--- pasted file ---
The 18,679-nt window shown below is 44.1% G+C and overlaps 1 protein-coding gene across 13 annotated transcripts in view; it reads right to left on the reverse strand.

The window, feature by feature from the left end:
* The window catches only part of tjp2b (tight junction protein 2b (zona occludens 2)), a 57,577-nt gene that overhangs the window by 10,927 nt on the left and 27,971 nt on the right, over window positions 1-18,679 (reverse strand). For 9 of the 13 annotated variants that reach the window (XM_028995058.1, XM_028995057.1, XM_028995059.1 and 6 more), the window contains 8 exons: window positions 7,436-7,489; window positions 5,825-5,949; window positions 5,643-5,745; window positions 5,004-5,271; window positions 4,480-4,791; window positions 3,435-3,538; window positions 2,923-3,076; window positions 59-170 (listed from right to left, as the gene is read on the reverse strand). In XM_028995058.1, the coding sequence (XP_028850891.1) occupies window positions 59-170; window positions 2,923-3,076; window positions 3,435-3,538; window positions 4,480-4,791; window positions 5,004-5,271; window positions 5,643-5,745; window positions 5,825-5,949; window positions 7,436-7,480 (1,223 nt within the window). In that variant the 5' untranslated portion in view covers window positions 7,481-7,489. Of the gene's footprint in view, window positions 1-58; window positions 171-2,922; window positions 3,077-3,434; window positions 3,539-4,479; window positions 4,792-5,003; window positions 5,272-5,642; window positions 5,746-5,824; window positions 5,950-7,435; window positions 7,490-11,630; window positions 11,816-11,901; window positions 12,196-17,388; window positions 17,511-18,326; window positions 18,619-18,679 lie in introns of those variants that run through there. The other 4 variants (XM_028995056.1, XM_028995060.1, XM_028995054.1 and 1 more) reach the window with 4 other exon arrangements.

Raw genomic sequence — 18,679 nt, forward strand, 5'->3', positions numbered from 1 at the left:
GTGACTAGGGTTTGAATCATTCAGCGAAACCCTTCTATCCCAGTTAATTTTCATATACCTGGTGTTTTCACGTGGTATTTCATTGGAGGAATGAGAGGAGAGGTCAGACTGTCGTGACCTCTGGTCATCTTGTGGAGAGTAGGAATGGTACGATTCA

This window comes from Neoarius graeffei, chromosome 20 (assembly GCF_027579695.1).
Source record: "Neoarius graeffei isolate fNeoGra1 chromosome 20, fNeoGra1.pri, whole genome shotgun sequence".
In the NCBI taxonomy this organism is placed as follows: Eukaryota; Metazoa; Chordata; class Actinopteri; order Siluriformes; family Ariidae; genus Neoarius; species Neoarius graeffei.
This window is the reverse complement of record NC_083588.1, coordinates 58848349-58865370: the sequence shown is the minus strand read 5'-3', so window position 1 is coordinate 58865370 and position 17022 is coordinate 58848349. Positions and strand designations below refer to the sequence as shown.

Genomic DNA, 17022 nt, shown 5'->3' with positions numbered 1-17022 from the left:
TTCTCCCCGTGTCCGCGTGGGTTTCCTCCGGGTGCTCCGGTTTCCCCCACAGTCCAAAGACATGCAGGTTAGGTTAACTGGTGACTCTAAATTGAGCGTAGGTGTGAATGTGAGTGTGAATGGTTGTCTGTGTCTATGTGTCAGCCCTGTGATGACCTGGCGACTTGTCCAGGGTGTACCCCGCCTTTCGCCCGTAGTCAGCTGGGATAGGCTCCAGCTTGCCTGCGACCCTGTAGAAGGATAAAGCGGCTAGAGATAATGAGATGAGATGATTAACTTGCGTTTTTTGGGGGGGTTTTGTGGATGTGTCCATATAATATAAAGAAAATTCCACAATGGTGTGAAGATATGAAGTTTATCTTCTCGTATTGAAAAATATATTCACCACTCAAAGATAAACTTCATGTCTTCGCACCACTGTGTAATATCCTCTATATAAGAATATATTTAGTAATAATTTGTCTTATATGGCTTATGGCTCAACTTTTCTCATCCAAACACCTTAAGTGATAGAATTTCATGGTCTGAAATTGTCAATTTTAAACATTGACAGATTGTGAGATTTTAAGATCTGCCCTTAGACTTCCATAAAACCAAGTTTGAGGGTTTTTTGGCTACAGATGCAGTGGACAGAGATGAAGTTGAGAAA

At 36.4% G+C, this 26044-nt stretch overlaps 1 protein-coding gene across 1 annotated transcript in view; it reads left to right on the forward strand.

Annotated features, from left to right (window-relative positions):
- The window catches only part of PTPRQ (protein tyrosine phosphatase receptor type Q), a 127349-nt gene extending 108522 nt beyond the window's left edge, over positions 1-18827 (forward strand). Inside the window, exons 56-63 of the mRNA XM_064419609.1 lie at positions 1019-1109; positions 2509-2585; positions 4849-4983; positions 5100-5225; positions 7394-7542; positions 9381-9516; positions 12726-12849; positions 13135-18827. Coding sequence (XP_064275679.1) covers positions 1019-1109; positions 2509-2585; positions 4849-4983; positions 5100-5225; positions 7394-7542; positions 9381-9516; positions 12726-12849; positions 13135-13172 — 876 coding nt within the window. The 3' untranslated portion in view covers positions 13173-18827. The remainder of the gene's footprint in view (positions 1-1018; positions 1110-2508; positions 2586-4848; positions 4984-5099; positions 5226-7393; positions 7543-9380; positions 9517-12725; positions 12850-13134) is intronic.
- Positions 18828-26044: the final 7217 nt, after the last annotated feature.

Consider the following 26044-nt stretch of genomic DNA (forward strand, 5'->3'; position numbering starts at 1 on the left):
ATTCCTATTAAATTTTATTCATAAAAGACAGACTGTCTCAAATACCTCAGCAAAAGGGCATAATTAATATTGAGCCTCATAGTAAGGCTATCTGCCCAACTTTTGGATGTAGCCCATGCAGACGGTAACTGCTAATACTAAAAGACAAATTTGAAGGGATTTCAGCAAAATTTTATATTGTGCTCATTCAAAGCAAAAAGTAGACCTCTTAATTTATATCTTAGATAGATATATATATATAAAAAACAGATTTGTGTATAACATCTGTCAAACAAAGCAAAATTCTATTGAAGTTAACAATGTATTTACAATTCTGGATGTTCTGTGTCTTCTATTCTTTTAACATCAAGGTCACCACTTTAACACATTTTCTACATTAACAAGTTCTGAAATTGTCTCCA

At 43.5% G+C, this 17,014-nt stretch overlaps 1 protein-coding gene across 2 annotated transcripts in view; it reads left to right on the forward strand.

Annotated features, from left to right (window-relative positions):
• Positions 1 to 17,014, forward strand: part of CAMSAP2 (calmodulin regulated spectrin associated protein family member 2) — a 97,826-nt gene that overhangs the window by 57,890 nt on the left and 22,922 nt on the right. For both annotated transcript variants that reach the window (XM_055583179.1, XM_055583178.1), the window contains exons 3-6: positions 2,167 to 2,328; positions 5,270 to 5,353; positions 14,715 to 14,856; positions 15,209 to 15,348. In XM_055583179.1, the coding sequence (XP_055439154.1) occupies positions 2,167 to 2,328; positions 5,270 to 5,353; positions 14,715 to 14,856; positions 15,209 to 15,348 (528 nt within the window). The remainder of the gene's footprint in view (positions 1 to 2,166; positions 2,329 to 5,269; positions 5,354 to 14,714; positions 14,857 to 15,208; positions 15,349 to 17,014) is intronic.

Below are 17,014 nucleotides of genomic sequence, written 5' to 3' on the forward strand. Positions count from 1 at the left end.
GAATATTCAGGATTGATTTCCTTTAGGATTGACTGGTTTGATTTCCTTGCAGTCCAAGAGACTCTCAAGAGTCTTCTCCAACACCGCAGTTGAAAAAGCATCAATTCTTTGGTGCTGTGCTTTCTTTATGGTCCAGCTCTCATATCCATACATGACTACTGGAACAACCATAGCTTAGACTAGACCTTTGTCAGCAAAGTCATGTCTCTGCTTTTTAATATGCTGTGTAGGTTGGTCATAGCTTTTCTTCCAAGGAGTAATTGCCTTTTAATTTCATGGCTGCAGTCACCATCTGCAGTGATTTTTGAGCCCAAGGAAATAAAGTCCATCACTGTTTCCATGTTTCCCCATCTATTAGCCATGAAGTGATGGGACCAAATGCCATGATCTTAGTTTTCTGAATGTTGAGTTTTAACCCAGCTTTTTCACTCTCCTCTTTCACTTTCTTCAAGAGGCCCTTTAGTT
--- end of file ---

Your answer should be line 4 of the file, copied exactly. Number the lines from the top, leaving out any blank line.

Raw genomic sequence — 18,679 nt, forward strand, 5'->3', positions numbered from 1 at the left: